A predictive model of burn severity based on 20-year satellite-inferred burn severity data in a large southwestern US wilderness area
The authors used the Random Forest algorithm in R to analyze the comparative strength of a suite of topographic variables and Potential Vegetation Type (PVT) to predict high severity fire occurrence from 1984 to 2004 in the Gila Wilderness.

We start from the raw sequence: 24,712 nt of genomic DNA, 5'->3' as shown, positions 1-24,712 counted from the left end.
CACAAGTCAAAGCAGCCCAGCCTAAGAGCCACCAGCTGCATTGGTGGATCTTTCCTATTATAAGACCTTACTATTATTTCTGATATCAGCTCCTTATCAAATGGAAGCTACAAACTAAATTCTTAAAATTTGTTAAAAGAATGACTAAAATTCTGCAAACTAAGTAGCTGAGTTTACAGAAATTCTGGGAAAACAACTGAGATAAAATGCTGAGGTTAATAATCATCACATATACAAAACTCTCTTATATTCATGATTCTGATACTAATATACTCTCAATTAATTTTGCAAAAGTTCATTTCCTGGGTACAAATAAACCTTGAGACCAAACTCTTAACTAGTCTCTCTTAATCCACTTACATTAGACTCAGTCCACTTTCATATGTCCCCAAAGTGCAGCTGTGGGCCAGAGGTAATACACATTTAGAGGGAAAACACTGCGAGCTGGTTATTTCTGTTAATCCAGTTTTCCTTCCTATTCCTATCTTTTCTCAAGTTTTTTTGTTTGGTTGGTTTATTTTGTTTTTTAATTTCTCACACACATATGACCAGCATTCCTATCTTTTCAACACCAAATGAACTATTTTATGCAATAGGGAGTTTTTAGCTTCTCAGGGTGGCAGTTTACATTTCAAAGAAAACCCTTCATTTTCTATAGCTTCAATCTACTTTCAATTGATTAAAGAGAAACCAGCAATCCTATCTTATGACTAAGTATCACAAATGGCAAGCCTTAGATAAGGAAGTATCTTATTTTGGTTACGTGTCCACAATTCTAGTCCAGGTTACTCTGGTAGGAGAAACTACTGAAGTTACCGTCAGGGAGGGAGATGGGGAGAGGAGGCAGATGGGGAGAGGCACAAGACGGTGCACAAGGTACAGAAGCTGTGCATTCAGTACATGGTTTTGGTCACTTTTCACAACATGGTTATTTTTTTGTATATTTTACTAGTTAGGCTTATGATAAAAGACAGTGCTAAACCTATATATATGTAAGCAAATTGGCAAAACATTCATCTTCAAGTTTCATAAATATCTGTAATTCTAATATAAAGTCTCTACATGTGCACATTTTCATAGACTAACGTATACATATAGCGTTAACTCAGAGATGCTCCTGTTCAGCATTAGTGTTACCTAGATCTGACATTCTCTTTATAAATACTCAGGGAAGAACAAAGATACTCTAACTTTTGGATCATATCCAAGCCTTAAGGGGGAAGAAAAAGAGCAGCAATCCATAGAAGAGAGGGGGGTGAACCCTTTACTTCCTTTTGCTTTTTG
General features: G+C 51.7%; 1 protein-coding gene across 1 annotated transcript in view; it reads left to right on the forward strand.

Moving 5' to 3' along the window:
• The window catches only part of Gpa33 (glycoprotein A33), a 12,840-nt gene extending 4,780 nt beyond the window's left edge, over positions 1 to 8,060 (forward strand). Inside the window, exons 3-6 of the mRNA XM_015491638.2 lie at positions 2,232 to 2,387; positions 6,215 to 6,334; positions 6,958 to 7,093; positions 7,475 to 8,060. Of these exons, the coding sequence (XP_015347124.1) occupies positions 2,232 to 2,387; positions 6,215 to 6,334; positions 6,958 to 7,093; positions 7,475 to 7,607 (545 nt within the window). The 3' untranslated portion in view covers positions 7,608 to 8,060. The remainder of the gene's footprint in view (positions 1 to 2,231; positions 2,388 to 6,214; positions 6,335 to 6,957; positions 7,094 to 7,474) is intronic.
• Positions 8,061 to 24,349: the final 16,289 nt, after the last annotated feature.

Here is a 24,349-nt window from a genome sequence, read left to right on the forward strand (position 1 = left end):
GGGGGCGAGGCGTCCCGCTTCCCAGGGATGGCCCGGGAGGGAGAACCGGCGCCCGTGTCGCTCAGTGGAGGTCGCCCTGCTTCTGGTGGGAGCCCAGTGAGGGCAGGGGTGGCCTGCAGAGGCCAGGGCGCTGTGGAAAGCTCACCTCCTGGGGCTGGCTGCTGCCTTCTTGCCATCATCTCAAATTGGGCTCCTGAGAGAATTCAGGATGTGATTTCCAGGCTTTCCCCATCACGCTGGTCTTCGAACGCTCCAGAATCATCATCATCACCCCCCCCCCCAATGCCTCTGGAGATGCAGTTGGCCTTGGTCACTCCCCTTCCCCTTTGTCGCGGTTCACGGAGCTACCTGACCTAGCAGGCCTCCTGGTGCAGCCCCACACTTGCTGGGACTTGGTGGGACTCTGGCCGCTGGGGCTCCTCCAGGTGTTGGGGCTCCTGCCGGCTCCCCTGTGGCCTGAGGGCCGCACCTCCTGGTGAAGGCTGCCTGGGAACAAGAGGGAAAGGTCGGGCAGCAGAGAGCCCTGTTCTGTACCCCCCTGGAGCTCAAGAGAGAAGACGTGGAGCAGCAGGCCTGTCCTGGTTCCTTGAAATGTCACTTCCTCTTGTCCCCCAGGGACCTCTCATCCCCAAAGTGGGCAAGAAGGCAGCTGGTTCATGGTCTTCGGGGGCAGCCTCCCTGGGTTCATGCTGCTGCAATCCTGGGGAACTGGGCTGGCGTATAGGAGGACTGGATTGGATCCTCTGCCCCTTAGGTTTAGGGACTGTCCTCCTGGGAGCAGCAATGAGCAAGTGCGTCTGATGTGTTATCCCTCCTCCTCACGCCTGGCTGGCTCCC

This article found strong relationships between topographic variables and high severity fire occurrence. Severe fire was more likely to occur on north-facing slopes at high elevations due to the interaction of biomass production and fuel accumulation which in turn influences burn severity. Without the influence of humans on this landscape, climate, topography, and vegetation interact strongly with each other to control burn severity in a region dominated by semi-arid forest, where moisture limits vegetation production.